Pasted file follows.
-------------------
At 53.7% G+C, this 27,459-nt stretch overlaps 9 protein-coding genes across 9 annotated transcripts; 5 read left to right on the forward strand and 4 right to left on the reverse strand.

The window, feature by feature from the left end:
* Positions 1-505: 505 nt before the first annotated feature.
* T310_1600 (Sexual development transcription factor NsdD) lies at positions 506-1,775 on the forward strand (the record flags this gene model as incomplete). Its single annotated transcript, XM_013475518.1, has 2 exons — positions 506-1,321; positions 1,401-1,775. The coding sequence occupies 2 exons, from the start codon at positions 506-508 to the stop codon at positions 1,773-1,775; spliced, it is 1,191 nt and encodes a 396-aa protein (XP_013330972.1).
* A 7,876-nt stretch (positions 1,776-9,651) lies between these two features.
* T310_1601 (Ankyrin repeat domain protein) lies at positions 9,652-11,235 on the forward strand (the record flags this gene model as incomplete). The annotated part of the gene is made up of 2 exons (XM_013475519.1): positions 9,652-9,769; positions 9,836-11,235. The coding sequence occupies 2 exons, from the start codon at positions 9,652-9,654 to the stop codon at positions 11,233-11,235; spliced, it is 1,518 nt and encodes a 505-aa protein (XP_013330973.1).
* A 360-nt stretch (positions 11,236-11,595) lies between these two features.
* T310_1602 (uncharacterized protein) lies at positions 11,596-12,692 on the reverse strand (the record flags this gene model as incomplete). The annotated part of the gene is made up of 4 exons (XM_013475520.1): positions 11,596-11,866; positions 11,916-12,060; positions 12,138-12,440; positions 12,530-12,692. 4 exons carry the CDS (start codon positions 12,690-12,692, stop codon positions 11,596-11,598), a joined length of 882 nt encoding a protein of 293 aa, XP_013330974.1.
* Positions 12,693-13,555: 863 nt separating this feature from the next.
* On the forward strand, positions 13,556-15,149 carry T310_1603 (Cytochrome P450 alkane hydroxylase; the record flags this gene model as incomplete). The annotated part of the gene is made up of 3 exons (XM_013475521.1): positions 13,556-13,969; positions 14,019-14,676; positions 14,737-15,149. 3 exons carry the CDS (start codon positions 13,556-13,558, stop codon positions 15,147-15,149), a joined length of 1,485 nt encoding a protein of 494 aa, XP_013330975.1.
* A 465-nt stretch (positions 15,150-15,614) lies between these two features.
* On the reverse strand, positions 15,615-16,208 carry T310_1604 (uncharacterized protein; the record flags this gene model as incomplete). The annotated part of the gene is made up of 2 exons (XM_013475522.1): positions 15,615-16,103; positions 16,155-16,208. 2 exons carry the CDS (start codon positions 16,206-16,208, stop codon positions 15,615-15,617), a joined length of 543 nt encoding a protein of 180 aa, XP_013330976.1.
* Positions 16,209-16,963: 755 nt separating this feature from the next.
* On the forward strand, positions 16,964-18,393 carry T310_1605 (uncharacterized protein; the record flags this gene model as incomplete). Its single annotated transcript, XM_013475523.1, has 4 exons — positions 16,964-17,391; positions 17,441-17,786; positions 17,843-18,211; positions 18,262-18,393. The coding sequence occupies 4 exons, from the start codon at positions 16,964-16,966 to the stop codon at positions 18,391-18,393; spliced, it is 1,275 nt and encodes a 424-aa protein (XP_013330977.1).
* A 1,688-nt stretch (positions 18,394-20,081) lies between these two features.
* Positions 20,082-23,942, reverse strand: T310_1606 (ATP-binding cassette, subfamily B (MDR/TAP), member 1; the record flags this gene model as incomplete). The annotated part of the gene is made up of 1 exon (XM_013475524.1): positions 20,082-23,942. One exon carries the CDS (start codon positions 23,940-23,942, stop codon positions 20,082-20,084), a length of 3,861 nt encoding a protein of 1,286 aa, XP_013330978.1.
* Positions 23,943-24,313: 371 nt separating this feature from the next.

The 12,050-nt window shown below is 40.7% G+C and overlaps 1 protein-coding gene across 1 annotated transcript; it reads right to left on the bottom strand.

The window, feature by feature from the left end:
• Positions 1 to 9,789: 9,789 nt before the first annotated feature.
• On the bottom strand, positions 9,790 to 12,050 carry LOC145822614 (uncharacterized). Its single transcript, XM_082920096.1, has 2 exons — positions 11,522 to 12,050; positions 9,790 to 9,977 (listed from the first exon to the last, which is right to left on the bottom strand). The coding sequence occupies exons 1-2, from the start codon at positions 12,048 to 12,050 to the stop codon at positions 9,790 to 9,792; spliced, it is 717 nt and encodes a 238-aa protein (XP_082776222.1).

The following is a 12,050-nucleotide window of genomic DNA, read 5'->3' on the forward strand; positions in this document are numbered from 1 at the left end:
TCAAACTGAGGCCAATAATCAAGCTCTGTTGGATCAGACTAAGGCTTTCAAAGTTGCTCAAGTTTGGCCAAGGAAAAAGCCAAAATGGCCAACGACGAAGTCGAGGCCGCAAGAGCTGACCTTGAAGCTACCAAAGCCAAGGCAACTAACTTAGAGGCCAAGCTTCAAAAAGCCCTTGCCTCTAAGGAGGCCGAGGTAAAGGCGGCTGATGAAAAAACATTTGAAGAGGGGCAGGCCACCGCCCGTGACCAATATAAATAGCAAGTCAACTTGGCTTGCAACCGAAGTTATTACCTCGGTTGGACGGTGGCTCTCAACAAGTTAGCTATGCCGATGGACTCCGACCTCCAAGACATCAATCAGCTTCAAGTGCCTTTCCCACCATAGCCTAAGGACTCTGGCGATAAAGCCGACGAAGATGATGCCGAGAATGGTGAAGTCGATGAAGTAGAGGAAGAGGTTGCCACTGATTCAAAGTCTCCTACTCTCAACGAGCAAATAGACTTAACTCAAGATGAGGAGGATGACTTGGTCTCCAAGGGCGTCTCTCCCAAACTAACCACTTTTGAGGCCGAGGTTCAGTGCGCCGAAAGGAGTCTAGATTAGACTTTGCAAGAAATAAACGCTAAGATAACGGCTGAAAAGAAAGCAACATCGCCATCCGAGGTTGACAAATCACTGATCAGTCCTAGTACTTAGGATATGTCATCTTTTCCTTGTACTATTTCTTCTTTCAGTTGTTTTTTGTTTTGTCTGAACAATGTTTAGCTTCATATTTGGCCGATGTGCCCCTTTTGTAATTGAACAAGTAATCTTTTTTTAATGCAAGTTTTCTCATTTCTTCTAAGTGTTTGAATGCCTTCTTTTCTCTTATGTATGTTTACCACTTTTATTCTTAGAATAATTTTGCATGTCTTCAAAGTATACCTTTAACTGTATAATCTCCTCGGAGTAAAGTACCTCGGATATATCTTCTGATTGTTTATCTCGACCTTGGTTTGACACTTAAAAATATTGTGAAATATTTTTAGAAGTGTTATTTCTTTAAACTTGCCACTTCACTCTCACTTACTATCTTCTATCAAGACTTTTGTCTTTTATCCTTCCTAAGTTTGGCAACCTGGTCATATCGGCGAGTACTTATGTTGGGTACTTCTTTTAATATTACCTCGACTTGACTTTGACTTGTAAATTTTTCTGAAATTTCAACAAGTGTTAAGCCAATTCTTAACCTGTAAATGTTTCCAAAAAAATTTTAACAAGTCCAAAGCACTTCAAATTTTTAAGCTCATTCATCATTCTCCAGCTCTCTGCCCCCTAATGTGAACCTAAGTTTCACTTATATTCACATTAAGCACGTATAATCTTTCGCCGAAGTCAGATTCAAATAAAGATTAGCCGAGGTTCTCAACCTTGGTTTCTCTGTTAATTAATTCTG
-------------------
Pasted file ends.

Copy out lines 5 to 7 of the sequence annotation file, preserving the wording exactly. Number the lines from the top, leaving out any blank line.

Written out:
* A 7,876-nt stretch (positions 1,776-9,651) lies between these two features.
* T310_1601 (Ankyrin repeat domain protein) lies at positions 9,652-11,235 on the forward strand (the record flags this gene model as incomplete). The annotated part of the gene is made up of 2 exons (XM_013475519.1): positions 9,652-9,769; positions 9,836-11,235. The coding sequence occupies 2 exons, from the start codon at positions 9,652-9,654 to the stop codon at positions 11,233-11,235; spliced, it is 1,518 nt and encodes a 505-aa protein (XP_013330973.1).
* A 360-nt stretch (positions 11,236-11,595) lies between these two features.